With the quality of men we had in service at the time - I am convinced we could have won the war within 12 months after conclusion of the Tet Offensive, the enemy was beaten. If the President had the balls to let the military run the show completely, we could have hammered the north the way a prize fighter uses a vicious counter punch. Instead, Vietnamisation gave the President a way out of Vietnam that left many veterans who had lost friends wondering "what was it all for, what did my friend die for?"

    To All Vietnam Veterans - Don't ever hang your head in shame. You were collectively the finest fighting force in the world at the time. While you may have had your nose bloodied on occasion, you never lost a battle. With a kill ratio of 15 to 1 and total enemy killed above 3 million, as soldiers you certainly did your part towards ensuring a victory. As an American citizen I am honored whenever I stand in the presence of any veteran, however, that being said I am especially proud of our Vietnam veterans who gave so much and received so very little in return. God Bless all of our veterans.

    cneedham
  • circleicirclei Member Posts: 10 ✭✭
    edited November -1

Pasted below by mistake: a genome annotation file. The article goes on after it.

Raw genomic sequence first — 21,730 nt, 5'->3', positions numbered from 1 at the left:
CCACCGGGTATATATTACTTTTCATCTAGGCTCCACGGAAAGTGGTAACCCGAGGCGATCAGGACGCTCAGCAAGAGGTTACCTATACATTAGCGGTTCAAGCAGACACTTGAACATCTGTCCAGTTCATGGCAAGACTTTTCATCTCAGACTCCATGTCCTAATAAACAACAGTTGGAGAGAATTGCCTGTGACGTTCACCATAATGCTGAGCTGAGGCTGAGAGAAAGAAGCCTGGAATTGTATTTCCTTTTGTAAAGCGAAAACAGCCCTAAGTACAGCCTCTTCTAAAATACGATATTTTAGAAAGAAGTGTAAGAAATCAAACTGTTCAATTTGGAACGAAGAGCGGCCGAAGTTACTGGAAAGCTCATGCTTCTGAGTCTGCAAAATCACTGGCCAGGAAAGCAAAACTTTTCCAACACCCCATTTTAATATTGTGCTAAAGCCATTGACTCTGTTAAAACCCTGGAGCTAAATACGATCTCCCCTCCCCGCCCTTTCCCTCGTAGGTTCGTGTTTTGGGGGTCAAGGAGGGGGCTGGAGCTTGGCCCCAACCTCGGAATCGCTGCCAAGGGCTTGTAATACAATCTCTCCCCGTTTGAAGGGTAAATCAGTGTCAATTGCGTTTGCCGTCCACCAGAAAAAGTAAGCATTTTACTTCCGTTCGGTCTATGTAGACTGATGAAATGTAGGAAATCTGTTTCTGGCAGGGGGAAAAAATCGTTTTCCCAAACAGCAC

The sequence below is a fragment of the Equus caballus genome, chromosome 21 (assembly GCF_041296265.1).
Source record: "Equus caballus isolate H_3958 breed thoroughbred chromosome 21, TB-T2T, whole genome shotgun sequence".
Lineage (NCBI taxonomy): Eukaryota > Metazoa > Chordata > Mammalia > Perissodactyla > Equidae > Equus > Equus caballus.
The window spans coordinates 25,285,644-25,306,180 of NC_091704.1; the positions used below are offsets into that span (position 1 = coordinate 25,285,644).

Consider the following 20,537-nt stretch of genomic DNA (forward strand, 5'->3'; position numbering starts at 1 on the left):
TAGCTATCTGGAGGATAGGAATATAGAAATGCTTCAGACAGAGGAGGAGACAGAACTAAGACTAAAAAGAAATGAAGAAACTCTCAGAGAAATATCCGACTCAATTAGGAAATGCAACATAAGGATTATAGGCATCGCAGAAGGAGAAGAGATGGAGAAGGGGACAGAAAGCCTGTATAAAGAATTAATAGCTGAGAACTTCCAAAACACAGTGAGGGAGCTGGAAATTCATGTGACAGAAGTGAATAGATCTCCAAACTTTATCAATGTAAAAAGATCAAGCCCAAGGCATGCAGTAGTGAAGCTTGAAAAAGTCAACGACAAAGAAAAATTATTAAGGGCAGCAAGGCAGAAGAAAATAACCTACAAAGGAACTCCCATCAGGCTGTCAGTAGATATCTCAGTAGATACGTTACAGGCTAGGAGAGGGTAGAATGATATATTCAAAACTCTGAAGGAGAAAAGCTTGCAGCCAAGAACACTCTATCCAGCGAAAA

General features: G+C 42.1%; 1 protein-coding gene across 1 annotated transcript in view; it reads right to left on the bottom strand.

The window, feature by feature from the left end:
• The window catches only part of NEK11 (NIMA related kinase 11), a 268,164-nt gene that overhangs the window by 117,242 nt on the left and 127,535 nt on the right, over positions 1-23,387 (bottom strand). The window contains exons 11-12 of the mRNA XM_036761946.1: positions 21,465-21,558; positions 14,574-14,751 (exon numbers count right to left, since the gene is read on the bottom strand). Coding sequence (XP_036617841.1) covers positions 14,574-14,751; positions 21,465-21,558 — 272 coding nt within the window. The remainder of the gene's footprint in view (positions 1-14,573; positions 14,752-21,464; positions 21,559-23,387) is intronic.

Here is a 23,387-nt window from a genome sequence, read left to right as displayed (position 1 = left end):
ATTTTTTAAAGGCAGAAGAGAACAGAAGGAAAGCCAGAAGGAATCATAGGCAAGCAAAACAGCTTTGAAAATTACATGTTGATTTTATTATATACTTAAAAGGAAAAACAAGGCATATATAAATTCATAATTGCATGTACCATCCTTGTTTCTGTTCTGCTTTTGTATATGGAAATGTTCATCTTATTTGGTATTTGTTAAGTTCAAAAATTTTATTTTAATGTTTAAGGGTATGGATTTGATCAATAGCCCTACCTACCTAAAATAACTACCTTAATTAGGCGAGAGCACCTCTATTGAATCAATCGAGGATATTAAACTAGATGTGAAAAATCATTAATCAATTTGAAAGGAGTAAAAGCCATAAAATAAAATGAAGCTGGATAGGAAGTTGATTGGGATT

I wanted to say thank you to all the Vietnam vets. You have my utmost respect for the service you have given.

    Thank You,

    Bob
  • Jim RauJim Rau Member Posts: 3,550
    edited November -1
    quote:Originally posted by circlei
    I was old enough to serve and was registered but was never called. I had no direction in my young life. My real dad served in Vietnam aboard carriers. He was a career naval officer and divorced from mom when I was very young. My mom remarried and the man that became my stepfather was 1st Lieutenant Robert G. Phillips, Bombardier Army Air Corp. Robert had been shot down over Tokyo in one of the largest bombing raids in history with over 500 B-29 Superfortresses. He was the sole survivor of his plane that exploded in mid air over the bay of Tokyo. ( the story of his final flight can be seen at the site "Z SQUARE 7" I am seen with him in a pic there. He was captured, beaten and tortured. He eventually took his own life, unable to cope with his war demons and I ended up on the street running with the Mexican Mafia when mom left us on our own to a degree. My uncle Col. George T.Lee, holds the WWII record for air command missions at 258 in his Thunderbolt Fighter Bomber. He was killed in a jet trainer in 54. Amyway, I am saying I am very familiar with the suffering of those who served and sacrificed and I bow my head with tears in honor of those who have served and sacrificed. SALUTE.
    Thank you![:D]
    What are you doing with your life now???[?]
  • circleicirclei Member Posts: 10 ✭✭
    edited November -1